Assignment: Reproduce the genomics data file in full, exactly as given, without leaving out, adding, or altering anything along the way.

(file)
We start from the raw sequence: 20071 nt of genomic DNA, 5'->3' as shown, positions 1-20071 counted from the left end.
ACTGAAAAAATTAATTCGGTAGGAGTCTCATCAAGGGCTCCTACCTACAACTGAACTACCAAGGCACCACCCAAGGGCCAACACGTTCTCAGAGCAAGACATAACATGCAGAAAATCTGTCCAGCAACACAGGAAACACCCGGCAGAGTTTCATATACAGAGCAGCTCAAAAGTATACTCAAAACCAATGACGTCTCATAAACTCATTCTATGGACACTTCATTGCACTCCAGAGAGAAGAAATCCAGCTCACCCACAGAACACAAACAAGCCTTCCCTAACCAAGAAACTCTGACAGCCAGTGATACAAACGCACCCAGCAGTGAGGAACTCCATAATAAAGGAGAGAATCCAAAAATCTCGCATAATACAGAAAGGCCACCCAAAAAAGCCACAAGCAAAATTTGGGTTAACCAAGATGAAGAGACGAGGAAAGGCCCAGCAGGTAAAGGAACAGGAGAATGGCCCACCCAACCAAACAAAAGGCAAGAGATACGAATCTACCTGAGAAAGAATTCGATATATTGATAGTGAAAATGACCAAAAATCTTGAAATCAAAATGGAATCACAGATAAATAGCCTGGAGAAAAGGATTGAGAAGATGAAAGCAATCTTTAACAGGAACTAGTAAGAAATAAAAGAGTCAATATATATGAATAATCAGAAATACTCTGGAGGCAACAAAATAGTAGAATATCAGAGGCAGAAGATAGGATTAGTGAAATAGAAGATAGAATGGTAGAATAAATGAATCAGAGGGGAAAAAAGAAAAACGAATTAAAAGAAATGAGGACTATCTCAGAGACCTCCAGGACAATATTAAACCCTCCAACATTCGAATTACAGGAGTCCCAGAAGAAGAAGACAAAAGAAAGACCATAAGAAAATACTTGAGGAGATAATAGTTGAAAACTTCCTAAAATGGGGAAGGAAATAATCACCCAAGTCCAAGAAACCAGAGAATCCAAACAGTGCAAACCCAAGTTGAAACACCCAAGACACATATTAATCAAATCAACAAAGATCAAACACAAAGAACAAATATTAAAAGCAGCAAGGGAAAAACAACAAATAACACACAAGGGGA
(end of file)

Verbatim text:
We start from the raw sequence: 20071 nt of genomic DNA, 5'->3' as shown, positions 1-20071 counted from the left end.
ACTGAAAAAATTAATTCGGTAGGAGTCTCATCAAGGGCTCCTACCTACAACTGAACTACCAAGGCACCACCCAAGGGCCAACACGTTCTCAGAGCAAGACATAACATGCAGAAAATCTGTCCAGCAACACAGGAAACACCCGGCAGAGTTTCATATACAGAGCAGCTCAAAAGTATACTCAAAACCAATGACGTCTCATAAACTCATTCTATGGACACTTCATTGCACTCCAGAGAGAAGAAATCCAGCTCACCCACAGAACACAAACAAGCCTTCCCTAACCAAGAAACTCTGACAGCCAGTGATACAAACGCACCCAGCAGTGAGGAACTCCATAATAAAGGAGAGAATCCAAAAATCTCGCATAATACAGAAAGGCCACCCAAAAAAGCCACAAGCAAAATTTGGGTTAACCAAGATGAAGAGACGAGGAAAGGCCCAGCAGGTAAAGGAACAGGAGAATGGCCCACCCAACCAAACAAAAGGCAAGAGATACGAATCTACCTGAGAAAGAATTCGATATATTGATAGTGAAAATGACCAAAAATCTTGAAATCAAAATGGAATCACAGATAAATAGCCTGGAGAAAAGGATTGAGAAGATGAAAGCAATCTTTAACAGGAACTAGTAAGAAATAAAAGAGTCAATATATATGAATAATCAGAAATACTCTGGAGGCAACAAAATAGTAGAATATCAGAGGCAGAAGATAGGATTAGTGAAATAGAAGATAGAATGGTAGAATAAATGAATCAGAGGGGAAAAAAGAAAAACGAATTAAAAGAAATGAGGACTATCTCAGAGACCTCCAGGACAATATTAAACCCTCCAACATTCGAATTACAGGAGTCCCAGAAGAAGAAGACAAAAGAAAGACCATAAGAAAATACTTGAGGAGATAATAGTTGAAAACTTCCTAAAATGGGGAAGGAAATAATCACCCAAGTCCAAGAAACCAGAGAATCCAAACAGTGCAAACCCAAGTTGAAACACCCAAGACACATATTAATCAAATCAACAAAGATCAAACACAAAGAACAAATATTAAAAGCAGCAAGGGAAAAACAACAAATAACACACAAGGGGA